Last month a frustrated 928 owner was considering selling his Porsche since he could not count on it. Here is the rest of the story: After repeated test drives (over 400 miles) a pattern failure of starting and dying become more consistent. A dip in fuel pressure was noted during hot cranking and attempted starts and a subtle “chattering” sound was heard under the hood. With the sage advise of “Dave K” (a 928 guru) this led to the suspicion of a failing component in the Motronic computer. We sent the computer to a respected vendor for Porsche ECUs for evaluation. Their testing revealed NO PROBLEM FOUND with function. They did note that the circuit boards inside the metal box were not for the vehicle and therefore on-board diagnostics would not work, which we confirmed. With this information, and with a correct circuit board installed, our diagnostic computer would “talk “and the car performed perfectly. To quote the owner, “in the three years I have owned the car, it never ran better and the symptom is completely gone”. To hear that the computer repair shop could not duplicate the problem did not surprise me since the car had to be driven many miles before it happened. The ability to scan the car for trouble codes and install the correct computer was a viable risk to take and it paid off. He is no longer selling it and the car is now getting a new interior. MC
Q – The brakes on my Cayman S are testing my resolve. I admit that I use them hard. I do not abuse them, well OK, I did once, but it seems like no matter what I try, they fade after a few hot laps. Driving this car is the joy of my life, it is a fabulous car but I have tried everything. I roasted my red calipers until the red turned “burnt umber” (from my Crayola days). The caliper seals were shredded and I had them replaced, I installed titanium heat shields, GT3 air ducts, flushed out the brakes after every event and I use the best fluid I can get. Most recently my master cylinder began to cause a soft pedal and I replaced that too. Still my brakes are fading! Tim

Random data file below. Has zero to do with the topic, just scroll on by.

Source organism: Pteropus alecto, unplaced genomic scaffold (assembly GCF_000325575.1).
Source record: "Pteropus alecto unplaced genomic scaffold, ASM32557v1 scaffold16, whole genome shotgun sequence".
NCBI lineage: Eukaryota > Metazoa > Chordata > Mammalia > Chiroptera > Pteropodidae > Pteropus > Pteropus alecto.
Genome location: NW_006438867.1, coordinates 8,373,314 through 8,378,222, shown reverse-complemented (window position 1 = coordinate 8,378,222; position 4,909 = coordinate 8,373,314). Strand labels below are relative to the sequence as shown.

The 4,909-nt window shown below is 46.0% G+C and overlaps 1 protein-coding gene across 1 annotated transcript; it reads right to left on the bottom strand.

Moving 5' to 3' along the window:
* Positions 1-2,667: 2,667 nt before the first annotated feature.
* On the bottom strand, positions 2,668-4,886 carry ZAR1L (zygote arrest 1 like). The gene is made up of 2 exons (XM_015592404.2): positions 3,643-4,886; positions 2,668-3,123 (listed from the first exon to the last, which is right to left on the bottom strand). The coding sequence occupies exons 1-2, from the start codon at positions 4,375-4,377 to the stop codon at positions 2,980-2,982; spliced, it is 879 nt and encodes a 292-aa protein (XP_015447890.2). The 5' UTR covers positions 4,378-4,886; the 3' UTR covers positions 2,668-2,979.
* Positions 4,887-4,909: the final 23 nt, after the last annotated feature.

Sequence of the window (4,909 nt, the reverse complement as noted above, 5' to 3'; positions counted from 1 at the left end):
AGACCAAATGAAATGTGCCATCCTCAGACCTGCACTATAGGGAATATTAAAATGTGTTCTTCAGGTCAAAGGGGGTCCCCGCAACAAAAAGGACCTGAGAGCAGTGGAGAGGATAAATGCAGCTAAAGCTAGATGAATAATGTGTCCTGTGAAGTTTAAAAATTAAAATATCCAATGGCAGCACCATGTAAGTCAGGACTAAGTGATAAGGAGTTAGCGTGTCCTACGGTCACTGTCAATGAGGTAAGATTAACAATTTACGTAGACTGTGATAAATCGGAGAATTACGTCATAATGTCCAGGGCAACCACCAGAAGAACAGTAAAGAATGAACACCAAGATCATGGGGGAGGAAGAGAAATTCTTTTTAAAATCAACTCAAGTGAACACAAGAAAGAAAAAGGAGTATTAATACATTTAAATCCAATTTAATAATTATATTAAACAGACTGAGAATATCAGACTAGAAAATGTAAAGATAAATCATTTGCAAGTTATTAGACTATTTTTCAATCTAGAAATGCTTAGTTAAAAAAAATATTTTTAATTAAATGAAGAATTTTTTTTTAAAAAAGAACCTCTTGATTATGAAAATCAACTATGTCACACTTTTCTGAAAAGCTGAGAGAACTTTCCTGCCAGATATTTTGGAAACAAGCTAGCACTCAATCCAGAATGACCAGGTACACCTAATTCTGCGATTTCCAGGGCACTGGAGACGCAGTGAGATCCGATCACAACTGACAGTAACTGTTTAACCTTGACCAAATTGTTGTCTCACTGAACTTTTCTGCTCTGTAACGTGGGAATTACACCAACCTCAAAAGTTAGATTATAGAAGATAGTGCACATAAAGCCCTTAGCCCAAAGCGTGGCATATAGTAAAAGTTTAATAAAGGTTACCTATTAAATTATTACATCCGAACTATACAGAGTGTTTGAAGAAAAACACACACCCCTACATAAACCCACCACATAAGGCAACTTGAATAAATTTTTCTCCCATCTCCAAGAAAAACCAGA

A – It sounds like you have suffered. Your frustration is very clear. After a test ride with you on the track, I don’t think it is how you’re driving. My opinion is that you have made all the right choices but one. It is time to try another composition brake pad. When you build up so much heat that you red calipers turn brown and you can only get six laps in, you need new pads. While I do not claim to be a brake system engineer, it stands to reason that the heat which shreds rubber and boils brake fluid will also affect the brake pads coefficient of friction. To stop you have to have both pressure and friction to get the job done. If that fixes it, remember which pad works and which one didn’t and let me know. The best advice I can give often results from feedback I get from club members like you. MC
Q—I am thinking or selling my 944 and moving up to a 928. I wonder which one I should choose and what I should be looking for before I take the plunge. –Emil
A—Taking a plunge into the Shark Tank can be a scary and exhilarating process. My thumbnail analysis is to budget two times the purchase price to do needed maintenance and repair inevitable problems that these older classics are prone to. I suggest that any one considering a specific model should join the local Club that is most associated with that model. Join the model-specific community of motorheads who live, breathe, and sleep in that world. One group recommend is the 928 Owners Club. Attending an event geared toward making an informed decision is also a wise move. The local 928 geeks meet once a month at a local watering hole and they are a great group of guys and gals. Yes, wives and girlfriends are welcome.